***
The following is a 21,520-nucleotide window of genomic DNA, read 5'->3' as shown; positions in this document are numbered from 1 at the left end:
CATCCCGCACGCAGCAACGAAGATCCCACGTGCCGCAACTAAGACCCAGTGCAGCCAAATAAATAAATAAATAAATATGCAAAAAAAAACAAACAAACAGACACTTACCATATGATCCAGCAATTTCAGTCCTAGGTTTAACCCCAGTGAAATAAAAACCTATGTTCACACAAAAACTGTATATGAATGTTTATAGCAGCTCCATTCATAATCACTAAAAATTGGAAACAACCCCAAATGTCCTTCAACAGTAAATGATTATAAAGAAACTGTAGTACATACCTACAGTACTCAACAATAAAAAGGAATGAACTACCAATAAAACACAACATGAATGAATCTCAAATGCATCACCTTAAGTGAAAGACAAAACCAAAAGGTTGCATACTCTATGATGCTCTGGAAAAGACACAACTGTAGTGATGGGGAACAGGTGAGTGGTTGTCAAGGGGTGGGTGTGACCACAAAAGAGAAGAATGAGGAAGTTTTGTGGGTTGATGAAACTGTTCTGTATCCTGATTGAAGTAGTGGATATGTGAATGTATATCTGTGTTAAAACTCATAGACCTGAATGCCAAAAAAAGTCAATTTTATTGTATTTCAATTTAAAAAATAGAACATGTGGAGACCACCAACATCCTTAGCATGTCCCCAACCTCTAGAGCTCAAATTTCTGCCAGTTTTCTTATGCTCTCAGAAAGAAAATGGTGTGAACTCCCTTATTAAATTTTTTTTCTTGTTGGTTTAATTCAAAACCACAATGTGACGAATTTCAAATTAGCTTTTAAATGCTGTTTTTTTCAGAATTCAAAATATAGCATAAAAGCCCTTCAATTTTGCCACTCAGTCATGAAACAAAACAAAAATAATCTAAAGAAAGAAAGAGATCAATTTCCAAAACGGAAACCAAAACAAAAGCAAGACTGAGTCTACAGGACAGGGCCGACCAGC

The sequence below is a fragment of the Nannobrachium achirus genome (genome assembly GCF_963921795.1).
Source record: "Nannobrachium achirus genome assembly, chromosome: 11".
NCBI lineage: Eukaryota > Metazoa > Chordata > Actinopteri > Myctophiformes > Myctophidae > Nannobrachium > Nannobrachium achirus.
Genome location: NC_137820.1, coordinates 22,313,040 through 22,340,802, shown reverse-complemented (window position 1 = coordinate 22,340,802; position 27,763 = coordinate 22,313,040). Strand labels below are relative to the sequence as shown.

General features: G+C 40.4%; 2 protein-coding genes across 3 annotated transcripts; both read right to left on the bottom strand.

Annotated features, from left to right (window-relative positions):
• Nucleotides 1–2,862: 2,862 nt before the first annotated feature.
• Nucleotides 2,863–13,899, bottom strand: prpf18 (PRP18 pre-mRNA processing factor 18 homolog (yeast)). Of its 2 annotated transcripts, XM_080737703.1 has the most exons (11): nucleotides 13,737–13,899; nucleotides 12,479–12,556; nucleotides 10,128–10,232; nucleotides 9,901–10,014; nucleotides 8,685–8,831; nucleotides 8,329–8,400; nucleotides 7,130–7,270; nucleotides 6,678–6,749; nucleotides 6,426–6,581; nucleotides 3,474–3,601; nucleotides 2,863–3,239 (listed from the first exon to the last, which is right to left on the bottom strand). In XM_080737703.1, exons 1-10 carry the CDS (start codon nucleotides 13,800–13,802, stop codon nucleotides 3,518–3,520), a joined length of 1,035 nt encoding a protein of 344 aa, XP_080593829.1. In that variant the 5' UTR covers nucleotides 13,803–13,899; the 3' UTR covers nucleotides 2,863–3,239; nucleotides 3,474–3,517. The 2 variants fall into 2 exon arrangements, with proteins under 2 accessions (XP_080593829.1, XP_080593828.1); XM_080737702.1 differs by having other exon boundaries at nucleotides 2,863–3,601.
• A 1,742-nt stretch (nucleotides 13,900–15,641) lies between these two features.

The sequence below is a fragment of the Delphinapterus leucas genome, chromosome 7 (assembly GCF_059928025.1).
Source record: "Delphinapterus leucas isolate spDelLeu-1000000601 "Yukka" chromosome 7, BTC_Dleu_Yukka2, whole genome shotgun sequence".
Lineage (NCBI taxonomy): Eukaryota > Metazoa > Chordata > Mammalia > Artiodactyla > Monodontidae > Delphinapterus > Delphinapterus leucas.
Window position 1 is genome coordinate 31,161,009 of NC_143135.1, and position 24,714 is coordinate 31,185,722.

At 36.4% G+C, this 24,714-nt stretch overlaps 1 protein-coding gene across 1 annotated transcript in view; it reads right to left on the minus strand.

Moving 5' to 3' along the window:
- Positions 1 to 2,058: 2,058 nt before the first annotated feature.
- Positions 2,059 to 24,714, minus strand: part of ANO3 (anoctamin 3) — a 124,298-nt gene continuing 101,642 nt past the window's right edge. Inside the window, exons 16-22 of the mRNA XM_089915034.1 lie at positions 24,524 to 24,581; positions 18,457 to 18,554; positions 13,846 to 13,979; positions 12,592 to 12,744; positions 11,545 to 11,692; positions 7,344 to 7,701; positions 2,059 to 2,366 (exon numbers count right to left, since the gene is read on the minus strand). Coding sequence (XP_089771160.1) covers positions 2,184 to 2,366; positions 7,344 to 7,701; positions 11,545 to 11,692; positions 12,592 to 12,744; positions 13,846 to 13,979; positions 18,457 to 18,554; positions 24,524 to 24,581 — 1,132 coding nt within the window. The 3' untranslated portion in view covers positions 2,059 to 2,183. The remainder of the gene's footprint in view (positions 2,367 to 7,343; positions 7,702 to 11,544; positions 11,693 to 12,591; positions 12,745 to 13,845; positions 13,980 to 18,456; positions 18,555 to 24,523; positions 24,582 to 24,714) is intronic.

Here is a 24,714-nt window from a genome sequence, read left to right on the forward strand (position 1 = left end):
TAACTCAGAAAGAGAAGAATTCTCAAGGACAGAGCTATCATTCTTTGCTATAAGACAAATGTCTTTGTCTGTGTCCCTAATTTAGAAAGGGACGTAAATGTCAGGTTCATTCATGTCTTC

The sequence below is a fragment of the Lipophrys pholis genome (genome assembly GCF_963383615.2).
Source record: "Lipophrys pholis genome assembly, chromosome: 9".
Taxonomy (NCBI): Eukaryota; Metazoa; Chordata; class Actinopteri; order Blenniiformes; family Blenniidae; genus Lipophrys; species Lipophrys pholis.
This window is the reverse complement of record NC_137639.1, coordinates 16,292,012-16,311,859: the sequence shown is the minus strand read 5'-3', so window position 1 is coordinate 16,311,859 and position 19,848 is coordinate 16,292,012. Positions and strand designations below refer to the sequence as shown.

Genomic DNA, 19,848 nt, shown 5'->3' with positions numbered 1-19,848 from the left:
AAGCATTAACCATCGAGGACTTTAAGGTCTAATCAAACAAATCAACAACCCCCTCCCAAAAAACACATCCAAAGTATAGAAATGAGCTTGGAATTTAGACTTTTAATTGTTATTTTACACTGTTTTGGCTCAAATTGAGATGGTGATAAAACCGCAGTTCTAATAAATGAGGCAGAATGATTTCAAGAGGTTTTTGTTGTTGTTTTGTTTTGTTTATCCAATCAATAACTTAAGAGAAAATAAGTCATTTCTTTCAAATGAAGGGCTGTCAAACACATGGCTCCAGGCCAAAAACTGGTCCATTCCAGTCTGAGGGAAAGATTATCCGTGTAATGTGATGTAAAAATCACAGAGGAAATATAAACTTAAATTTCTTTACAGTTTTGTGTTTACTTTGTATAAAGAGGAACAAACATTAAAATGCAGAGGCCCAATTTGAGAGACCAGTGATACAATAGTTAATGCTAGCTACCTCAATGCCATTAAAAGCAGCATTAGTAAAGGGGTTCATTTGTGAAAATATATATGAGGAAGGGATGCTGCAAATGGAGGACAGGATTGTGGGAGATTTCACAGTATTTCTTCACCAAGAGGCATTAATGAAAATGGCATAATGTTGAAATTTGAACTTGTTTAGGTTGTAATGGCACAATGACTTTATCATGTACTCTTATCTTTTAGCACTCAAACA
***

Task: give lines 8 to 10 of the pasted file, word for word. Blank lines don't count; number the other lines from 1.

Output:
Annotated features, from left to right (window-relative positions):
• Nucleotides 1–2,862: 2,862 nt before the first annotated feature.
• Nucleotides 2,863–13,899, bottom strand: prpf18 (PRP18 pre-mRNA processing factor 18 homolog (yeast)). Of its 2 annotated transcripts, XM_080737703.1 has the most exons (11): nucleotides 13,737–13,899; nucleotides 12,479–12,556; nucleotides 10,128–10,232; nucleotides 9,901–10,014; nucleotides 8,685–8,831; nucleotides 8,329–8,400; nucleotides 7,130–7,270; nucleotides 6,678–6,749; nucleotides 6,426–6,581; nucleotides 3,474–3,601; nucleotides 2,863–3,239 (listed from the first exon to the last, which is right to left on the bottom strand). In XM_080737703.1, exons 1-10 carry the CDS (start codon nucleotides 13,800–13,802, stop codon nucleotides 3,518–3,520), a joined length of 1,035 nt encoding a protein of 344 aa, XP_080593829.1. In that variant the 5' UTR covers nucleotides 13,803–13,899; the 3' UTR covers nucleotides 2,863–3,239; nucleotides 3,474–3,517. The 2 variants fall into 2 exon arrangements, with proteins under 2 accessions (XP_080593829.1, XP_080593828.1); XM_080737702.1 differs by having other exon boundaries at nucleotides 2,863–3,601.